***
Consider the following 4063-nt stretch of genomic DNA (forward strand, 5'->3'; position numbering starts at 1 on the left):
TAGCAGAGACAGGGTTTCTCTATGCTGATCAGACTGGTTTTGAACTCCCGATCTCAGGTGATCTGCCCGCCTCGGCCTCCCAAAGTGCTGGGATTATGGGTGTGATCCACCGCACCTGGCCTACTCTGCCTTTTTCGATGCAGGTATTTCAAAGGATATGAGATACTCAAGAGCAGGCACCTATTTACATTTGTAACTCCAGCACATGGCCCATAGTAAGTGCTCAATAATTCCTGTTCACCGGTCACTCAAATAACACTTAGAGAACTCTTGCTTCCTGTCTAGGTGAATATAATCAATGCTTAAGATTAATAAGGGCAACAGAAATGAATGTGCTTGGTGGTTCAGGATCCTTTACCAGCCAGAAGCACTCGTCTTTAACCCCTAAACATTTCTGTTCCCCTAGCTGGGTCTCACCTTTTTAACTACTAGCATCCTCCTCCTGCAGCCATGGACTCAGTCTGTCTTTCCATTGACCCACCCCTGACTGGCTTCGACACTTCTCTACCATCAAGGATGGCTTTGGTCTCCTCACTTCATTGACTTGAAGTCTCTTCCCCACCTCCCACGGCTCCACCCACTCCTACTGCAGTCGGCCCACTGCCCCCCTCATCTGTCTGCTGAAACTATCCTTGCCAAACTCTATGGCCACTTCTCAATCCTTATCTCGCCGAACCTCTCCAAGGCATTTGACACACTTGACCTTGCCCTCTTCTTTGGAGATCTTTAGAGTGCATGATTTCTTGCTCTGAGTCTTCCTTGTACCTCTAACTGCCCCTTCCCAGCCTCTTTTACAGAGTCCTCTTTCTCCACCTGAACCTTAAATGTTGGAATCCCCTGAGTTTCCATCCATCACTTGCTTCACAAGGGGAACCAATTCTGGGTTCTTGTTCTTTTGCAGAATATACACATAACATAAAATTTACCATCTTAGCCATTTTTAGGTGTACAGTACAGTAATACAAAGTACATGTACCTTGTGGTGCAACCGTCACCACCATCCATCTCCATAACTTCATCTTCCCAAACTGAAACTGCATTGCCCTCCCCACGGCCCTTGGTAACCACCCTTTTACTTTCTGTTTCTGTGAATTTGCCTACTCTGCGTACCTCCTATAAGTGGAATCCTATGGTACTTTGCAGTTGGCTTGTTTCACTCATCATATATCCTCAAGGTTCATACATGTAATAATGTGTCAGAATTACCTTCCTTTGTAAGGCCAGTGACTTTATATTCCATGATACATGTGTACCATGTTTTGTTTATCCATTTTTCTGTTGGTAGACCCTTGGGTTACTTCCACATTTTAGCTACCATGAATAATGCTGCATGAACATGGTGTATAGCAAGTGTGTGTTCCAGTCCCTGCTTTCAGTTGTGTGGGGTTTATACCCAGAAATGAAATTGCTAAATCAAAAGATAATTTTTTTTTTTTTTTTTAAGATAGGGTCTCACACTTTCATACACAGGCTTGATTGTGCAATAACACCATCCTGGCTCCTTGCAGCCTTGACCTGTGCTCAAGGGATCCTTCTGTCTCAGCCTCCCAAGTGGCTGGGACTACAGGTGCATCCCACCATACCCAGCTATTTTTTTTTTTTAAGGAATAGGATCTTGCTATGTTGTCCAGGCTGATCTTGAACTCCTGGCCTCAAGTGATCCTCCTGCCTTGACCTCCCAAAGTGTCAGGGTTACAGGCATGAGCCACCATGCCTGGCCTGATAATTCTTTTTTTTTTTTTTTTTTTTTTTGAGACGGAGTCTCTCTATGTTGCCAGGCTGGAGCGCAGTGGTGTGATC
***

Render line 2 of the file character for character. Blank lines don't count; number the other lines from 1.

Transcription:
TAGCAGAGACAGGGTTTCTCTATGCTGATCAGACTGGTTTTGAACTCCCGATCTCAGGTGATCTGCCCGCCTCGGCCTCCCAAAGTGCTGGGATTATGGGTGTGATCCACCGCACCTGGCCTACTCTGCCTTTTTCGATGCAGGTATTTCAAAGGATATGAGATACTCAAGAGCAGGCACCTATTTACATTTGTAACTCCAGCACATGGCCCATAGTAAGTGCTCAATAATTCCTGTTCACCGGTCACTCAAATAACACTTAGAGAACTCTTGCTTCCTGTCTAGGTGAATATAATCAATGCTTAAGATTAATAAGGGCAACAGAAATGAATGTGCTTGGTGGTTCAGGATCCTTTACCAGCCAGAAGCACTCGTCTTTAACCCCTAAACATTTCTGTTCCCCTAGCTGGGTCTCACCTTTTTAACTACTAGCATCCTCCTCCTGCAGCCATGGACTCAGTCTGTCTTTCCATTGACCCACCCCTGACTGGCTTCGACACTTCTCTACCATCAAGGATGGCTTTGGTCTCCTCACTTCATTGACTTGAAGTCTCTTCCCCACCTCCCACGGCTCCACCCACTCCTACTGCAGTCGGCCCACTGCCCCCCTCATCTGTCTGCTGAAACTATCCTTGCCAAACTCTATGGCCACTTCTCAATCCTTATCTCGCCGAACCTCTCCAAGGCATTTGACACACTTGACCTTGCCCTCTTCTTTGGAGATCTTTAGAGTGCATGATTTCTTGCTCTGAGTCTTCCTTGTACCTCTAACTGCCCCTTCCCAGCCTCTTTTACAGAGTCCTCTTTCTCCACCTGAACCTTAAATGTTGGAATCCCCTGAGTTTCCATCCATCACTTGCTTCACAAGGGGAACCAATTCTGGGTTCTTGTTCTTTTGCAGAATATACACATAACATAAAATTTACCATCTTAGCCATTTTTAGGTGTACAGTACAGTAATACAAAGTACATGTACCTTGTGGTGCAACCGTCACCACCATCCATCTCCATAACTTCATCTTCCCAAACTGAAACTGCATTGCCCTCCCCACGGCCCTTGGTAACCACCCTTTTACTTTCTGTTTCTGTGAATTTGCCTACTCTGCGTACCTCCTATAAGTGGAATCCTATGGTACTTTGCAGTTGGCTTGTTTCACTCATCATATATCCTCAAGGTTCATACATGTAATAATGTGTCAGAATTACCTTCCTTTGTAAGGCCAGTGACTTTATATTCCATGATACATGTGTACCATGTTTTGTTTATCCATTTTTCTGTTGGTAGACCCTTGGGTTACTTCCACATTTTAGCTACCATGAATAATGCTGCATGAACATGGTGTATAGCAAGTGTGTGTTCCAGTCCCTGCTTTCAGTTGTGTGGGGTTTATACCCAGAAATGAAATTGCTAAATCAAAAGATAATTTTTTTTTTTTTTTTTAAGATAGGGTCTCACACTTTCATACACAGGCTTGATTGTGCAATAACACCATCCTGGCTCCTTGCAGCCTTGACCTGTGCTCAAGGGATCCTTCTGTCTCAGCCTCCCAAGTGGCTGGGACTACAGGTGCATCCCACCATACCCAGCTATTTTTTTTTTTTAAGGAATAGGATCTTGCTATGTTGTCCAGGCTGATCTTGAACTCCTGGCCTCAAGTGATCCTCCTGCCTTGACCTCCCAAAGTGTCAGGGTTACAGGCATGAGCCACCATGCCTGGCCTGATAATTCTTTTTTTTTTTTTTTTTTTTTTTGAGACGGAGTCTCTCTATGTTGCCAGGCTGGAGCGCAGTGGTGTGATC